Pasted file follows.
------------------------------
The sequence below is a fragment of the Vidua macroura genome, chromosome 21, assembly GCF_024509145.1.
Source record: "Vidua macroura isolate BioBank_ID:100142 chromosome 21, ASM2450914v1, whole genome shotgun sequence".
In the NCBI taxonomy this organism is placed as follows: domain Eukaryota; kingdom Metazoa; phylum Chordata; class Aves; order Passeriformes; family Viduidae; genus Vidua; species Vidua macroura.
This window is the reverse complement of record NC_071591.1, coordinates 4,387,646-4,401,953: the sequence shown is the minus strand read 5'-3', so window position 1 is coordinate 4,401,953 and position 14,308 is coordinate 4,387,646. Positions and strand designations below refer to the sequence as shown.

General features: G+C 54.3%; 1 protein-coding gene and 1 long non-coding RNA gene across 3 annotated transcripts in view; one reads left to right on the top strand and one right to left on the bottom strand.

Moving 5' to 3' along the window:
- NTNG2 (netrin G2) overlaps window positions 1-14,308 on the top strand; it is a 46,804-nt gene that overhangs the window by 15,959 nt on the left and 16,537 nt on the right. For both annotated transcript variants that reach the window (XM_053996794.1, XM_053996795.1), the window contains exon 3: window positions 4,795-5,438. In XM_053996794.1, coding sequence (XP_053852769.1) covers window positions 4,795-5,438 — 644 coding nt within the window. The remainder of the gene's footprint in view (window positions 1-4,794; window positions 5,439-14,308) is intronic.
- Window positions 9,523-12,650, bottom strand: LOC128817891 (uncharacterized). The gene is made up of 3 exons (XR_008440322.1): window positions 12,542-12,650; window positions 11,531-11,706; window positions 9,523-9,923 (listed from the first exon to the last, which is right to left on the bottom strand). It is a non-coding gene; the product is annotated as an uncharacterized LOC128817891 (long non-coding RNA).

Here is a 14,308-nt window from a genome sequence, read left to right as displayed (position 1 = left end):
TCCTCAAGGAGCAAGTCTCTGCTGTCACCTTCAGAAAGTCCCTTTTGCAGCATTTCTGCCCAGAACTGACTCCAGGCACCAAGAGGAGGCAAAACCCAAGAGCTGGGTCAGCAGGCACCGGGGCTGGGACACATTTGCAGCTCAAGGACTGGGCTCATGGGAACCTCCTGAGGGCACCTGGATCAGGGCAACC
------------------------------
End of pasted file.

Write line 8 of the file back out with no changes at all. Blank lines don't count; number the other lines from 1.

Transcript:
- Window positions 9,523-12,650, bottom strand: LOC128817891 (uncharacterized). The gene is made up of 3 exons (XR_008440322.1): window positions 12,542-12,650; window positions 11,531-11,706; window positions 9,523-9,923 (listed from the first exon to the last, which is right to left on the bottom strand). It is a non-coding gene; the product is annotated as an uncharacterized LOC128817891 (long non-coding RNA).